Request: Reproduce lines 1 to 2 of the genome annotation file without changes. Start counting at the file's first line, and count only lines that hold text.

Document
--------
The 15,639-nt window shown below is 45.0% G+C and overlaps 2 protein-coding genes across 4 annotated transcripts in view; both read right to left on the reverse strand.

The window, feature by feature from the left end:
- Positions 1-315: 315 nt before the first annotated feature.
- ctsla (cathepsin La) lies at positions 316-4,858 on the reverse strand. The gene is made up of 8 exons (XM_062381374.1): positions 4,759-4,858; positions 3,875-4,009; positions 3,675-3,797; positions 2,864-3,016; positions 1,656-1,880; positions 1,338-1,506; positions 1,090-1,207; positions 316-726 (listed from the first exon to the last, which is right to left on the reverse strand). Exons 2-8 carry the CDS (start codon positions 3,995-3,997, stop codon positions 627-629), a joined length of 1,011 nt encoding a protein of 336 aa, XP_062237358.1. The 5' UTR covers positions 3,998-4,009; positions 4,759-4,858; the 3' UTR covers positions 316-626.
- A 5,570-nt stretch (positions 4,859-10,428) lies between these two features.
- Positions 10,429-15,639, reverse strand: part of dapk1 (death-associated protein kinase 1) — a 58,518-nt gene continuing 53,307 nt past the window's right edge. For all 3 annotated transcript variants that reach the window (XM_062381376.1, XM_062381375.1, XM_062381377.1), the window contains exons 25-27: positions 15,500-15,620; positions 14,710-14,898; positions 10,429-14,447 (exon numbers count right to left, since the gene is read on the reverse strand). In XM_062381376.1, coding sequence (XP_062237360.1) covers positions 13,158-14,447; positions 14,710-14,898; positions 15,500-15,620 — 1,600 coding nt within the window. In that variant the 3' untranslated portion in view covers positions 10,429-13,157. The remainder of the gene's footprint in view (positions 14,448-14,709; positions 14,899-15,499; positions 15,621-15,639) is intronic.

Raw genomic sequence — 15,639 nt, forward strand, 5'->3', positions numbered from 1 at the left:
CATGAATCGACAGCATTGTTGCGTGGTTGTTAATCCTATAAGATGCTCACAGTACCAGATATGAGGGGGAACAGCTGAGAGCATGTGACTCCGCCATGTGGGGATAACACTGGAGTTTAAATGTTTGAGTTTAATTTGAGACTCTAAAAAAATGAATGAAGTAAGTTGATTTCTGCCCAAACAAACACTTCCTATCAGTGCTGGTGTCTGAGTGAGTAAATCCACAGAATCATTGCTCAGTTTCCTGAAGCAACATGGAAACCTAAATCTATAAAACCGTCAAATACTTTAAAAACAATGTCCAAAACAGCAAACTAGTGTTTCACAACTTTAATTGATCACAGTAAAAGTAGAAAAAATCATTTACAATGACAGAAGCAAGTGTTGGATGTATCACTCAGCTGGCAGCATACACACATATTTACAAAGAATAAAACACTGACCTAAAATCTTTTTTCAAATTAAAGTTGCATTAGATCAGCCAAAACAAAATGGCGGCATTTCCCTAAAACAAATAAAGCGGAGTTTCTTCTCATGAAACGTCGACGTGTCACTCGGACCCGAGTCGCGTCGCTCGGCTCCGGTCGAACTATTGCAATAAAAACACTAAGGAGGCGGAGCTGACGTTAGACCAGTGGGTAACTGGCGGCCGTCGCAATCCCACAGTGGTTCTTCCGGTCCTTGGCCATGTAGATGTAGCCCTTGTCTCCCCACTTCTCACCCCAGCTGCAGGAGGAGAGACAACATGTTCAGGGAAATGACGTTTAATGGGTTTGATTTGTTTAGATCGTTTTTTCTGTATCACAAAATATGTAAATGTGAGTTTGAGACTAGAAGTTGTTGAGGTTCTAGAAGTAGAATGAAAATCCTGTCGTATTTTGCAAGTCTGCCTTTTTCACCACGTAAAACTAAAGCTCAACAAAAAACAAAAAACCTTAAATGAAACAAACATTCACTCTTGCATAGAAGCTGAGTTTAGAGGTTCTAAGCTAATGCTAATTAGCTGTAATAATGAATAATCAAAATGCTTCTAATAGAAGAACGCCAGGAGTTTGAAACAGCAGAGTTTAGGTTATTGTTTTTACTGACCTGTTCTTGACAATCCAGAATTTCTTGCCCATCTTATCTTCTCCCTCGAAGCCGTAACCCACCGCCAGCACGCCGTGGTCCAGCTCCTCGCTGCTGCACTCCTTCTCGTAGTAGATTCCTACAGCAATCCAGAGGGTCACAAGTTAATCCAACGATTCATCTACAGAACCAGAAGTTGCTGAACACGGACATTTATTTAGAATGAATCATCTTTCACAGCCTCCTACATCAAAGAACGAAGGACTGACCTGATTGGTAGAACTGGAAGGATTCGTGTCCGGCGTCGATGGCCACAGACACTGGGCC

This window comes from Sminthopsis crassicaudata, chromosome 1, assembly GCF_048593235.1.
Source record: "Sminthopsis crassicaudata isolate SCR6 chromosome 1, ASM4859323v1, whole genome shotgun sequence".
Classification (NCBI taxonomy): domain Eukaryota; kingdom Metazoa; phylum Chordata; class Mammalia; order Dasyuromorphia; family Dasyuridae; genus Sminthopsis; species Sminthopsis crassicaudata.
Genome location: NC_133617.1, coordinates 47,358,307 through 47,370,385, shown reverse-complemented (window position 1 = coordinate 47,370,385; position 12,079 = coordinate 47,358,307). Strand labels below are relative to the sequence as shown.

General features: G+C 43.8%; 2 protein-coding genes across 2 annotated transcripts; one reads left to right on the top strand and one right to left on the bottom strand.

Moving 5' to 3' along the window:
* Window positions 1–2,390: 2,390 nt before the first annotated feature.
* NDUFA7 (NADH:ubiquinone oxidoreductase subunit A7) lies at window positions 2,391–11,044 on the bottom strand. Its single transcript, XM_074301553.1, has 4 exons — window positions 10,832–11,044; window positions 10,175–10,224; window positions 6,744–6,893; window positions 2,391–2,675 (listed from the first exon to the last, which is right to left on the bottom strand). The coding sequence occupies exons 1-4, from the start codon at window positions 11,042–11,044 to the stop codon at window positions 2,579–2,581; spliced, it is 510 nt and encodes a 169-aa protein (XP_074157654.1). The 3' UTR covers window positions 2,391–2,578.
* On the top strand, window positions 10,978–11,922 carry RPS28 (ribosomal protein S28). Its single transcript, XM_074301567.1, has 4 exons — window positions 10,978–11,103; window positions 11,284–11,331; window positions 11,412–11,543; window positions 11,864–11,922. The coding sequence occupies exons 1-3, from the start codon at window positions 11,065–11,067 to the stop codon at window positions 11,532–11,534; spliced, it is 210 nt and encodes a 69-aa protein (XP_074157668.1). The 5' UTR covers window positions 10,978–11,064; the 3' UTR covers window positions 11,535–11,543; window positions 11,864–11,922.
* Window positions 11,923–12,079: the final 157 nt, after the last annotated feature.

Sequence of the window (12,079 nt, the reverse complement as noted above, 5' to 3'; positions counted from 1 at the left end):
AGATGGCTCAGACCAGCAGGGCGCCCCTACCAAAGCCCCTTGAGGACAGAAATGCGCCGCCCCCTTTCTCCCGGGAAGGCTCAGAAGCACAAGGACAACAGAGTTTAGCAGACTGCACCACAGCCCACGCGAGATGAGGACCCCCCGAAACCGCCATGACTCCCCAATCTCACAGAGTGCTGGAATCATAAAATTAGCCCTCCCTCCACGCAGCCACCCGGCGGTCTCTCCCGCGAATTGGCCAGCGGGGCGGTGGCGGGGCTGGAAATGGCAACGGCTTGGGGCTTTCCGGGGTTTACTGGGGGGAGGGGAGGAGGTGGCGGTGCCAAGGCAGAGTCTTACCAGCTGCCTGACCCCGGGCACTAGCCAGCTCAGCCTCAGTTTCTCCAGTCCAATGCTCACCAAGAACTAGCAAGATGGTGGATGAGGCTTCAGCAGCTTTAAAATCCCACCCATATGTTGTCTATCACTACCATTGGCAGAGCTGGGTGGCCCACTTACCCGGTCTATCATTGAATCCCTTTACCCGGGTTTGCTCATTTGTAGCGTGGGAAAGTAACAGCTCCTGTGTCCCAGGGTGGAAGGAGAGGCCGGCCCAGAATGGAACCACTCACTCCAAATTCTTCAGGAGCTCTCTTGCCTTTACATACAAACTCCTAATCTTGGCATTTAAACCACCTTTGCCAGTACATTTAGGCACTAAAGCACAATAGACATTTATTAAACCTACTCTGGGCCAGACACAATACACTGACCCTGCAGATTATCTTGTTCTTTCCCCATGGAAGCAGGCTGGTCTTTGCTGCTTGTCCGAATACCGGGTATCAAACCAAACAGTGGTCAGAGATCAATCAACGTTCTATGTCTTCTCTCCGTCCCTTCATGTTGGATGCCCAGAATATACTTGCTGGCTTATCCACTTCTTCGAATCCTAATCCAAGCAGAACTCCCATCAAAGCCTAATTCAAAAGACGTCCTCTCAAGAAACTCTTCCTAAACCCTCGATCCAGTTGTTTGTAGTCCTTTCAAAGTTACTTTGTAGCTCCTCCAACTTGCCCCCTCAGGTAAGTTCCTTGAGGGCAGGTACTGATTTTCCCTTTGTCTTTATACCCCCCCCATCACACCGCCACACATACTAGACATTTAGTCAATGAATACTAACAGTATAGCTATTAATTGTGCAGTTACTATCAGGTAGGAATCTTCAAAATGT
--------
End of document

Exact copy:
The 15,639-nt window shown below is 45.0% G+C and overlaps 2 protein-coding genes across 4 annotated transcripts in view; both read right to left on the reverse strand.

The window, feature by feature from the left end: